Recent studies have suggested that cell surface mucins contribute to the maintenance of the mucosal barrier integrity by preventing adhesion of foreign debris, cells, or pathogens onto the mucosal surface epithelia (Argueso et al., 2006; Imbert et al., 2006; Blalock et al., 2007; Corrales et al., 2011). The large protein core, dense O-glycosylation, charge repulsion, and hydration results in steric hindrance, making the cell surface mucins relatively rigid structures (Gipson and Inatomi, 1998; Cone, 2009; McGuckin et al., 2011; Petrou and Crouzier, 2018), which remain unaltered despite movement and shearing at the mucosal surfaces. Protruding considerably further from the cell surface (e.g., MUC1 can extend >200 nm), the cell surface mucins are thought to prevent adhesion of the secreted mucus layer directly to the epithelial cell surface. Sumiyoshi et al. demonstrated that the anti-adhesive character of mucin O-glycans at the apical surface of corneal epithelial cells was caused by the repulsive negative charge interactions between secreted and cell surface mucins (Sumiyoshi et al., 2008). In addition, the mucins anchored to the cell surface have the ability to bind to glycan ligands, such as galectin-3, which can generate molecular matrices and facilitate mucin assembly, reinforcing the physical barrier on the epithelial cell surface (Argueso et al., 2009; Gipson et al., 2014).

Regulation of Signal Transduction

Cell surface mucins regulate the signal transduction through both extracellular and cytoplasmic domains. It has been suggested that cell surface mucins sense the environment through their extracellular domain and signal through their intracellular domain (Singh and Hollingsworth, 2006). Several cell surface mucins have epidermal growth factor (EGF)-like motifs in their extracellular domain adjacent to the cell membrane. These EGF-like motifs interact with a wide range of receptors, prompting cell proliferation following epithelial injury in the normal tissue, and in cancer progression to metastasis (Singh and Hollingsworth, 2006). MUC4 has at least two EGF-like domains, which can activate ErbB2 and ErbB3 receptors responsible for epithelial cell proliferation and apoptosis (Singh and Hollingsworth, 2006). MUC1 and MUC13 can regulate chemokine secretion from intestinal epithelial cells. The cytoplasmic domain of MUC1 contains multiple phosphorylated tyrosine residues that can activate intracellular signalling pathways, such as the ERK1/2 pathway in airway epithelial cells (Wang et al., 2003). It can also interact with β-catenin, catenin p120, ER-α, p53, and nuclear factor kappa B (NF-ĸB) to convey specialised signalling in response to conditions at the cell surface, such as binding with pathogens and changes in pH (Singh and Hollingsworth, 2006). MUC13 can enhance NF-ĸB activation and prevent cell death, which can advance tumour formation and progression (Sheng et al., 2017).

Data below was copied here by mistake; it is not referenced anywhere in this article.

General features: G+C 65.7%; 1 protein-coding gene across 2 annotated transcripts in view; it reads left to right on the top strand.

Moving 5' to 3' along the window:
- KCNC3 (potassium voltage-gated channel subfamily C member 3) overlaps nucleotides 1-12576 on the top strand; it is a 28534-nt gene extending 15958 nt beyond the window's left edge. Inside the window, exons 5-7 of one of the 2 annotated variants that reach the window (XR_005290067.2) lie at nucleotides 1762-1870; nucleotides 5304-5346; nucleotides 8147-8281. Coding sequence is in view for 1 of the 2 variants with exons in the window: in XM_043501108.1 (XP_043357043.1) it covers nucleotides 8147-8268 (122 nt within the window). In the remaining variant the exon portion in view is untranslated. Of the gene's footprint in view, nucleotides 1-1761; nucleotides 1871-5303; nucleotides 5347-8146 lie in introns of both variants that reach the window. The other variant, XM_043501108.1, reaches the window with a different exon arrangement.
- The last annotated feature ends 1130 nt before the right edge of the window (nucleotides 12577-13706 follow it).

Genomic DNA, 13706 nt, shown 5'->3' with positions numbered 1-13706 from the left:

Secreted Mucus Barrier

Gel-forming mucins, namely, MUC2, MUC5AC, MUC5B, MUC6, and MUC19, similar to cell surface mucins, have a large protein core, with a repetitive amino acid sequence (PTS) that is proline-, threonine-, and serine-rich region and heavily O-glycosylated. O-Glycosylation is the key element responsible for the hydrophilic character of the secreted mucins and allows expansion and extension of the core. The individual mucin subunits can then form dimers via disulphide bonds and the C-terminus cysteine knot domains. Dimers can assemble into multimers via the intermolecular disulphide bonds at the N-terminus von Willebrand domains. The oligomeric nature of each mucin is thought to be different; MUC2 is believed to oligomerise in a trimeric form (Godl et al., 2002), while MUC5B oligomerises in a linear form (Hughes et al., 2019). Glycosylation, along with non-mucin proteins, calcium content, and covalent (disulphide bonds) and non-covalent hydrogen bonds, are all determinants of the viscoelastic and chemical properties of the mucus gel (Ridley et al., 2014; Meldrum et al., 2018).

Function of Gel-Forming Mucins

Lubrication and Physical Barrier

Once secreted by goblet cells, submucosal gland cells, or serous cells, gel-forming mucins form a highly hydrated mucus gel and contribute to the lubrication of the epithelial cell surfaces. The hydrophilic nature of the mucins is thought to reduce shear stress at the epithelial surface: for instance, peristalsis and movement of stool through the intestine (McGuckin et al., 2011; Petrou and Crouzier, 2018). This polymeric network of secreted mucins acts similarly to a gel filtration system. Ex vivo measurements using fluorescent probes have shown that large molecules such as pathogens cannot pass through, while smaller molecules like antimicrobial peptides can easily penetrate the mucus gel (Hasnain et al., 2010; Gustafsson et al., 2012).